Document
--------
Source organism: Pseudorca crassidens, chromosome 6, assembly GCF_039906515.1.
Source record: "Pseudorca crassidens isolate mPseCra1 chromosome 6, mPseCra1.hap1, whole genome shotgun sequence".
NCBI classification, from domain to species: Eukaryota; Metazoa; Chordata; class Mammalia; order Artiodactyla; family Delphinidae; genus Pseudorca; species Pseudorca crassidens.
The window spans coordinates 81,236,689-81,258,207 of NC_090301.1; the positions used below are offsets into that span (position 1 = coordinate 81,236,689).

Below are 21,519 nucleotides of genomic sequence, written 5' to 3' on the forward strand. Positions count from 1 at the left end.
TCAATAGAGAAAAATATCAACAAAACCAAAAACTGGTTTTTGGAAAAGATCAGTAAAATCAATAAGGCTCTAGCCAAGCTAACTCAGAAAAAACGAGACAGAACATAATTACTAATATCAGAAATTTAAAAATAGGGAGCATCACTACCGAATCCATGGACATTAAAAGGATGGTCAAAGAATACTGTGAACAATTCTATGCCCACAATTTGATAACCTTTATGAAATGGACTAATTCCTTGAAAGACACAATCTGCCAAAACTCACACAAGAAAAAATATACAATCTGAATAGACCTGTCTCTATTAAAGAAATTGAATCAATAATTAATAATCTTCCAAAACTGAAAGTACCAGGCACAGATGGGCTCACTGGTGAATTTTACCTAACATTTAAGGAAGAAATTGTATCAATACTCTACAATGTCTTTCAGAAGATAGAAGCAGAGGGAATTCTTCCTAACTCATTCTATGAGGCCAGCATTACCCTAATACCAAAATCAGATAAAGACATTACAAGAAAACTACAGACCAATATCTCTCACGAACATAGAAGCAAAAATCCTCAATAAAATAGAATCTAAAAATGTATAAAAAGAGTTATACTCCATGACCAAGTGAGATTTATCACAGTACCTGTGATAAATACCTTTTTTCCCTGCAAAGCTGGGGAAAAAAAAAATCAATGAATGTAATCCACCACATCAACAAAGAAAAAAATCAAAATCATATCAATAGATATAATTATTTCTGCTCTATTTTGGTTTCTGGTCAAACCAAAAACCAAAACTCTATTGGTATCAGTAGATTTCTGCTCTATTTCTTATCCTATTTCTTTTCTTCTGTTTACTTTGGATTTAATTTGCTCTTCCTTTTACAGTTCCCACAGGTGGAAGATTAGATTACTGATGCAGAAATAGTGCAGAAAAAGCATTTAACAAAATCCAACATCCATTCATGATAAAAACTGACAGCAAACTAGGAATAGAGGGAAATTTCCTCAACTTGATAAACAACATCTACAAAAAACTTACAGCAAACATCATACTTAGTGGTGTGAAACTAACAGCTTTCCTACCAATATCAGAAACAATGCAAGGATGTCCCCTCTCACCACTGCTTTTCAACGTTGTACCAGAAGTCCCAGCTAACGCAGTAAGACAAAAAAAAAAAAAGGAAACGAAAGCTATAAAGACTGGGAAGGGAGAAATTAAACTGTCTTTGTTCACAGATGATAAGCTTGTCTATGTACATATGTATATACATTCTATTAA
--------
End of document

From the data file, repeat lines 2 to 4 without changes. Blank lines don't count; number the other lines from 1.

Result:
Source record: "Pseudorca crassidens isolate mPseCra1 chromosome 6, mPseCra1.hap1, whole genome shotgun sequence".
NCBI classification, from domain to species: Eukaryota; Metazoa; Chordata; class Mammalia; order Artiodactyla; family Delphinidae; genus Pseudorca; species Pseudorca crassidens.
The window spans coordinates 81,236,689-81,258,207 of NC_090301.1; the positions used below are offsets into that span (position 1 = coordinate 81,236,689).